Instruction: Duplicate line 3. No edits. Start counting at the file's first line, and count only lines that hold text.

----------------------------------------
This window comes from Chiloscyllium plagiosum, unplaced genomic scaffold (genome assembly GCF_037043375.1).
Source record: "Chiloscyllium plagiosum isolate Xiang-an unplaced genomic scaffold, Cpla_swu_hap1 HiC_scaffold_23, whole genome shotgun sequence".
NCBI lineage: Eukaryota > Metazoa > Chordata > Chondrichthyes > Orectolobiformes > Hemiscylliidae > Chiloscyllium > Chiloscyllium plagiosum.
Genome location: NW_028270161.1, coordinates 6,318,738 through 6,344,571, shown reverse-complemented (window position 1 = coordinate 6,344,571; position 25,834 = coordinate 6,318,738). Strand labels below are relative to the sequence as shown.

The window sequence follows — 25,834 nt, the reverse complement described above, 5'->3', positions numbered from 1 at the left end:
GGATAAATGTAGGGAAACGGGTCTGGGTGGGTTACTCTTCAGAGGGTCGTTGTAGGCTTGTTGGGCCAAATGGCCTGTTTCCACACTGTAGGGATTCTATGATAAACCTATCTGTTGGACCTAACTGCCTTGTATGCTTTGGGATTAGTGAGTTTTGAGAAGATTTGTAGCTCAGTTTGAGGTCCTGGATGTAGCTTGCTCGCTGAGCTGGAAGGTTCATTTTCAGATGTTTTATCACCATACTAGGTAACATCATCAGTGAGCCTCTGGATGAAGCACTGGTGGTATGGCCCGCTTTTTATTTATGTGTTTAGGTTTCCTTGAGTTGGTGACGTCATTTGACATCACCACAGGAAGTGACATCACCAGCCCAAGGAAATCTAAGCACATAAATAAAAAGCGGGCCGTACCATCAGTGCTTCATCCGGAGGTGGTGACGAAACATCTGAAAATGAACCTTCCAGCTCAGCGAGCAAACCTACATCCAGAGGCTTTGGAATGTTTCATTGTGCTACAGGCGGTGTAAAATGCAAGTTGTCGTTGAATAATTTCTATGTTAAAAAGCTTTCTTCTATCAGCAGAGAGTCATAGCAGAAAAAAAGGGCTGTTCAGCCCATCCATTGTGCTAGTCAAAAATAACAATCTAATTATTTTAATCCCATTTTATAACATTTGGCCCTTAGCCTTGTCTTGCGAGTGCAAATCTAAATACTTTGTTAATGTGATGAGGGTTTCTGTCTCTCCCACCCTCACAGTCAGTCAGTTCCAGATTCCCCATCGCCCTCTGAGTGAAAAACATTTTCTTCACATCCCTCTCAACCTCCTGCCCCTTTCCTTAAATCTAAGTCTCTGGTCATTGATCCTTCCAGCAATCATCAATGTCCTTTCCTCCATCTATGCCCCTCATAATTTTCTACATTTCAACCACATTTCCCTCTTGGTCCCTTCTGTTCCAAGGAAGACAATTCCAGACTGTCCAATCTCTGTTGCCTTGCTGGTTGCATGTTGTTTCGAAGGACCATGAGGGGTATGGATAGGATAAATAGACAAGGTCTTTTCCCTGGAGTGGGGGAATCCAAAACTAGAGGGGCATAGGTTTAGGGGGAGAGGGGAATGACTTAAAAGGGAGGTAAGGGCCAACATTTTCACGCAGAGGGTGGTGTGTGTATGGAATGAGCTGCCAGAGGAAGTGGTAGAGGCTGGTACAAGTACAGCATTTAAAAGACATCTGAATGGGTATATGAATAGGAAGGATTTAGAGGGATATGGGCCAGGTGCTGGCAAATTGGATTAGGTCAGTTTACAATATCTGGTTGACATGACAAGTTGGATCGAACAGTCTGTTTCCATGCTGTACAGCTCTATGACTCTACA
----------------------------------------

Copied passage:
NCBI lineage: Eukaryota > Metazoa > Chordata > Chondrichthyes > Orectolobiformes > Hemiscylliidae > Chiloscyllium > Chiloscyllium plagiosum.